Thursday, November 8, 2012

185. Amerika the Amazing

July 2008: As I create these articles, I often find myself overlooking Judge Dredd, planning in advance to highlight one of the other stories running. "The Edgar File," a major seven-part story by John Wagner and Patrick Goddard, however, demands everybody's attention. Even as Wagner has solidified his skills writing police procedurals and giving Dredd a meticulous and detailed approach to investigation, this one really is a standout. It makes you wish Rebellion would skip ahead in their Case Files to Volume 35 or whatever it will take to start getting big, complete collections of the modern series in print, so that those foolish non-scrots who still haven't caught on can have their minds more easily blown.

In this story, one of Dredd's longtime adversaries in Justice Department, the politically powerful Jura Edgar, is finally dying of cancer, and gives our hero a file with virtually no information or background. She's pulled similar stunts in the past, knowing that Dredd will, impartially, investigate whatever hints can be found in one of Edgar's secret files. This time, there's a trail of corruption that goes right up to the Council of Five, and an influential retired judge who has remained in Mega-City One as a private citizen, and a really surprising twist revelation right at the end about Edgar herself.

There are some artists who handle Wagner's police procedural side better than others. As mentioned a few chapters previously, Nick Dyer didn't really do a very good job with his first effort. That's in part because his fun and whimsical style didn't really match the downbeat and very wordy script. Patrick Goddard is a much better choice for this kind of adventure. He'd already acquitted himself with a fine Dredd procedural about a serial killer, "Your Cheating Heart," in 2006, and this is even better.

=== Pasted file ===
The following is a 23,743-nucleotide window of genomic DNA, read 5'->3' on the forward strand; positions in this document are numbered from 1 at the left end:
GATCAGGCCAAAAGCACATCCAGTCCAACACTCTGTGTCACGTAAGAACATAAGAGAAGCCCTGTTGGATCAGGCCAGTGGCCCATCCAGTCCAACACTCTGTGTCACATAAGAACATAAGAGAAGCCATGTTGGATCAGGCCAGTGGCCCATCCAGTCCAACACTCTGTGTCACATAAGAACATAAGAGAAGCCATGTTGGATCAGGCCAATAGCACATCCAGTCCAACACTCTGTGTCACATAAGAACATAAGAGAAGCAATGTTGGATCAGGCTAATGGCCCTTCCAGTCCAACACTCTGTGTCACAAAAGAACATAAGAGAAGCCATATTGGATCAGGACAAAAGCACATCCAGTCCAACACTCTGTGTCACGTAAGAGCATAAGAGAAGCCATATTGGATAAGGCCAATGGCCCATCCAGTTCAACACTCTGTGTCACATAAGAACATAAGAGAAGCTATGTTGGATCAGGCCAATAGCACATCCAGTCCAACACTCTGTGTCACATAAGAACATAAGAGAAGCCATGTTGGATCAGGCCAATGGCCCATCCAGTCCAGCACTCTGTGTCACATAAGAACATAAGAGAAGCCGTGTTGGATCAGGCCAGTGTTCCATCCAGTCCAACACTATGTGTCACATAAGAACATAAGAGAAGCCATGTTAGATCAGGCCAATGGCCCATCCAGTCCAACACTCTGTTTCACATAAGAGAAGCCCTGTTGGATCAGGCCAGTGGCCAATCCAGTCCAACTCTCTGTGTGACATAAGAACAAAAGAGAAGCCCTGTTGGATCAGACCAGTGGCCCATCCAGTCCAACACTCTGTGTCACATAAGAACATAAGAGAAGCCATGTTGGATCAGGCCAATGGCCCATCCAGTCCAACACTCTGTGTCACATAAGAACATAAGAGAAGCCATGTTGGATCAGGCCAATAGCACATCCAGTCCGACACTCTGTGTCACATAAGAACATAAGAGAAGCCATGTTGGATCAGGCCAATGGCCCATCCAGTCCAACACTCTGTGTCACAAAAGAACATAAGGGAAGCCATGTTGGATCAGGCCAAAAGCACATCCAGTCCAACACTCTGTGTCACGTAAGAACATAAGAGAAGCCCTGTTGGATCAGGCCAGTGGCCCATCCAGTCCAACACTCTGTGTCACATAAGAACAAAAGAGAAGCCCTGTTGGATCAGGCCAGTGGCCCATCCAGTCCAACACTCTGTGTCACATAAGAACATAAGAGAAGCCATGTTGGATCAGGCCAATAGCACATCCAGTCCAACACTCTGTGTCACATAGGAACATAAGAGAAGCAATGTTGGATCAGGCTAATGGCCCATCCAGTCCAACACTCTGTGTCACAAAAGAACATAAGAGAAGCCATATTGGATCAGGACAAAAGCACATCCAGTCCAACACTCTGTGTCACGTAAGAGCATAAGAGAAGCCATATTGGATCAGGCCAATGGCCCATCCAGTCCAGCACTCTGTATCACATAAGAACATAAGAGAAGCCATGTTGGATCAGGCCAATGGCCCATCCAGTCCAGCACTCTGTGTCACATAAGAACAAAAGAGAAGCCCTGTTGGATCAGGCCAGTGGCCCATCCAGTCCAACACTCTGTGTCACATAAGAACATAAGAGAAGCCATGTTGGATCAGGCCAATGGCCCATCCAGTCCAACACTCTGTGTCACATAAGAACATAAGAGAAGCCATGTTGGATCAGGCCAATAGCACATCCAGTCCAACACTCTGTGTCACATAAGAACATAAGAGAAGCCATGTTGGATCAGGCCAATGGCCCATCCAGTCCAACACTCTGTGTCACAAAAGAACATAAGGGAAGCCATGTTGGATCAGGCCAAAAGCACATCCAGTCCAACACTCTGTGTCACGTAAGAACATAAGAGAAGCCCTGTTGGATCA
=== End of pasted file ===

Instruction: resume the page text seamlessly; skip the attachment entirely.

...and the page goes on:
As often happens, the rest of the prog is trying to catch up to Wagner's Dredd. Pat Mills and Leigh Gallagher's Defoe is huge fun, as is a curious future war serial called The Vort by G. Powell and D'Israeli that we'll come back to next time. Sinister Dexter is here, but the real gem is a really thrilling Nikolai Dante story by Robbie Morrison and Simon Fraser. It's called "Amerika" and it's a complete rollercoaster, full of really unpredictable and wild twists. Dante is not a strip that sticks to a status quo for very long, and this story ends the "sword of the tsar" portion of the series pretty terminally.

It's been understood for some time now that Nikolai has been working quietly to assemble underground forces against the tsar, but it all looks set to fall apart after this visit to the ugly and impoverished North American continent. New York is a decaying, overpopulated mess under brutal martial law, with hints and traces of wealth and wonder. About half the populace has bought into VR implants from the Futura Corporation just to pass the time.

This series is always at its best when Dante looks to be in way over his head, and this one's a jewel for fans who enjoy the character facing impossible odds. He's already confounded about how to protect Jena, who's still furious with him after his last dalliance with the Countessa, from militias and self-styled, super-powered "freedom fighters" - resemblances to various Marvel characters intentional - when it turns out that the White Army is involved. These are the weird extraterrestrials who've been scheming to assimilate all flesh into their techno-organic hive mind, and they've got a much larger beachhead in Amerika than anybody thought...

It's a great story, and Fraser is really on fire with his art. The story is memorable for some amazing and meticulous architecture, with the double-page spread that shows the decaying Manhattan a candidate for one of the most amazing pieces of artwork to ever appear in the comic.

Next time, another surprise twist, this time in The Vort, plus a little more about Defoe and the thunderous finale of "Amerika." Be back in a week!

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